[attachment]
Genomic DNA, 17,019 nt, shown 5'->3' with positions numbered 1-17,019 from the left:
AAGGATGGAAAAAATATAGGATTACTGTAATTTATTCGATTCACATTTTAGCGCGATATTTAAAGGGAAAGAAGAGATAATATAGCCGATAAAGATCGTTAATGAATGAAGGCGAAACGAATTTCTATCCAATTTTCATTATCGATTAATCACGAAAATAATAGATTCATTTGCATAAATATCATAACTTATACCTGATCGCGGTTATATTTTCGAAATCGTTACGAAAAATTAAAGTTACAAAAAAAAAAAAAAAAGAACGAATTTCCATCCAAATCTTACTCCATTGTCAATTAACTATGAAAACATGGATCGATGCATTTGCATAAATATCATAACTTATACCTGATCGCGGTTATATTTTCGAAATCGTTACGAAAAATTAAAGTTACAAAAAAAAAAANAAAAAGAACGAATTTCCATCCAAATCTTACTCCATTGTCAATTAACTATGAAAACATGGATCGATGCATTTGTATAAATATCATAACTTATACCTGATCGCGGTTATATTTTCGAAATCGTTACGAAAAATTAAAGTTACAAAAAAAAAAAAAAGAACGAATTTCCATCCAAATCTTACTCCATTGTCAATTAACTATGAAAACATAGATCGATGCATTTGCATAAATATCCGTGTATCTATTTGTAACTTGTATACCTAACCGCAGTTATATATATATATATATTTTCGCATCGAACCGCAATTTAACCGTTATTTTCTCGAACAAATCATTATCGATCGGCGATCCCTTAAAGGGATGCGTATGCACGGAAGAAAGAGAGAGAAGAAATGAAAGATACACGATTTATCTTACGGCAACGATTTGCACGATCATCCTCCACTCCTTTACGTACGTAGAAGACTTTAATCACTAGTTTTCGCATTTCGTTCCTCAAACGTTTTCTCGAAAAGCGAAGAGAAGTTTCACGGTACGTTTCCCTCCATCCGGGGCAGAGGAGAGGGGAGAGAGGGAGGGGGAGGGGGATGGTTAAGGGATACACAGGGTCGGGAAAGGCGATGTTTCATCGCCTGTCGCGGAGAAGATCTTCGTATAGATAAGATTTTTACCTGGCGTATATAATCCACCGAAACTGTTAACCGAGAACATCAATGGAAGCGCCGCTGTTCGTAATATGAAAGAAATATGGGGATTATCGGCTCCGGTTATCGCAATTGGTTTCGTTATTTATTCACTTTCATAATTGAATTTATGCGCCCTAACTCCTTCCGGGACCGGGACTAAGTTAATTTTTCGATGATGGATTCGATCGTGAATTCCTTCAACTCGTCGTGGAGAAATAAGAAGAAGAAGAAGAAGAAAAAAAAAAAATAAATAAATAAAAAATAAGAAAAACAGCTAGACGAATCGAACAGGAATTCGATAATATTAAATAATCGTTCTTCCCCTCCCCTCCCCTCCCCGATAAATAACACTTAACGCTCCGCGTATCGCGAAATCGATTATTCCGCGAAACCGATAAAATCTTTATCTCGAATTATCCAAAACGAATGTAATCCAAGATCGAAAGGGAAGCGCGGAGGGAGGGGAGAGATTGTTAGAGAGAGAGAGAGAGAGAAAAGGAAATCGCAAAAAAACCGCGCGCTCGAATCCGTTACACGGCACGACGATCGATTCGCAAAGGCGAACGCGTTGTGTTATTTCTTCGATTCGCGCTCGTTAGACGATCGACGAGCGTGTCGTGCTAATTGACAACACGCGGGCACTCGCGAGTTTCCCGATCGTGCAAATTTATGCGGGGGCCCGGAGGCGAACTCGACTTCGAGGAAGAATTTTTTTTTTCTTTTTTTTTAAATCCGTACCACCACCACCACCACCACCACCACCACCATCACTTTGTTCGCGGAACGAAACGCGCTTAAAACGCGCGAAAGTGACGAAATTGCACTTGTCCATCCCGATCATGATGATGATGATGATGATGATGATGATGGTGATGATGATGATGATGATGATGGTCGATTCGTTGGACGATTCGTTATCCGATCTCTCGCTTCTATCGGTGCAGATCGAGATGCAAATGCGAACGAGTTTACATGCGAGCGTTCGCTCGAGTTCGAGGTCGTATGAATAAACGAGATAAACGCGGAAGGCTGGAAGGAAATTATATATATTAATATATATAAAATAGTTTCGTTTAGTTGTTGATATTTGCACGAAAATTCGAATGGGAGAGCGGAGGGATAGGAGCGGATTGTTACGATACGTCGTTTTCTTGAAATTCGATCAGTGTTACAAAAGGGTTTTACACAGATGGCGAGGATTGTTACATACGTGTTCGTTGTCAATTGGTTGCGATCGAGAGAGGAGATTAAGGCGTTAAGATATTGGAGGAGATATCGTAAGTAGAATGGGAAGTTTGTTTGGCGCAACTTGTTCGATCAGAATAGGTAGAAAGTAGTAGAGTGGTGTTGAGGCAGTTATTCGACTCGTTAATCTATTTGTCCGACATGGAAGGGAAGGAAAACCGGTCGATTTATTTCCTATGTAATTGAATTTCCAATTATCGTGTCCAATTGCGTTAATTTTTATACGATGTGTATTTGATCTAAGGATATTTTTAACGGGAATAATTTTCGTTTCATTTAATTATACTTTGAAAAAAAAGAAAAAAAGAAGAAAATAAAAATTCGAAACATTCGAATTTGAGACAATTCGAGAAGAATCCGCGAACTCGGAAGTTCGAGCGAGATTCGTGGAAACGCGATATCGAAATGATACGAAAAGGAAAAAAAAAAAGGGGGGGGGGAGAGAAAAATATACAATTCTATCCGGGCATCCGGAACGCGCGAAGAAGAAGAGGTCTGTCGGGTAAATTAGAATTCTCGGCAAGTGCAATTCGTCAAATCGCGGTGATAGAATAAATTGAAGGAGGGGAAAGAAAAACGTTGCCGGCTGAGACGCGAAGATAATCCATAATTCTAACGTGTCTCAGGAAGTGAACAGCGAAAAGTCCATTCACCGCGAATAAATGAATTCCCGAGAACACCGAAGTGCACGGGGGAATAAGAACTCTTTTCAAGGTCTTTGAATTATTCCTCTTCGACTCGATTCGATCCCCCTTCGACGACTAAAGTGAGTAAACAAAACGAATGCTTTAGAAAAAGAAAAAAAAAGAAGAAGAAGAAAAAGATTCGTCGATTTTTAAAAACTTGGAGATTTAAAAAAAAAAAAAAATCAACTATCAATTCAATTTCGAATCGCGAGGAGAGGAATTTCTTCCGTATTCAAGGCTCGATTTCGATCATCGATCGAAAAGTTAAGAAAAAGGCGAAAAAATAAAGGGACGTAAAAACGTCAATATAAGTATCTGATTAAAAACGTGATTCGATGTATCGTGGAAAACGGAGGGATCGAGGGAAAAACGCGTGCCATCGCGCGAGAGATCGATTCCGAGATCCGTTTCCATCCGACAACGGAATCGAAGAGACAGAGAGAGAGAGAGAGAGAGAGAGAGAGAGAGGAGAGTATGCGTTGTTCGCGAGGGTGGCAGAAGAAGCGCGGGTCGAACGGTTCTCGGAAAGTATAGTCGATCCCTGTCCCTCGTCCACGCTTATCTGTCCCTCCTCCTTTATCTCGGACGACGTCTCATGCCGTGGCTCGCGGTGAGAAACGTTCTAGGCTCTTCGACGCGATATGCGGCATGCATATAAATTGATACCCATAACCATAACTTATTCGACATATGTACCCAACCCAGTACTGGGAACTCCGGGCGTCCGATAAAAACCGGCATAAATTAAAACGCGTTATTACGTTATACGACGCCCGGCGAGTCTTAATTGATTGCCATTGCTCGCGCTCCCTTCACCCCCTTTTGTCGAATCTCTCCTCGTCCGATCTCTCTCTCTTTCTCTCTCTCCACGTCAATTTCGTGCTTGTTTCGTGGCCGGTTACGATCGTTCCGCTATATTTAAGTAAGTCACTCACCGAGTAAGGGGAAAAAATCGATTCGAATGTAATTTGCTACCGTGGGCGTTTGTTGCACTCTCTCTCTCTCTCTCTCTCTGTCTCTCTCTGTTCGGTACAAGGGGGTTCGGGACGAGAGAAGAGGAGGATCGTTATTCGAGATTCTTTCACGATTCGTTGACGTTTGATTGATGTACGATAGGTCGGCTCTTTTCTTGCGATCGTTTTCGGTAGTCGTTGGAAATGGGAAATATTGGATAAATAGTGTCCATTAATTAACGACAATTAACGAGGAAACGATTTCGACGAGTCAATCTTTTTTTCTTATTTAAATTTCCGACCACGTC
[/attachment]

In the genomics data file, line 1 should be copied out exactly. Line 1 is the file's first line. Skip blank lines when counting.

Genomic DNA, 17,019 nt, shown 5'->3' with positions numbered 1-17,019 from the left: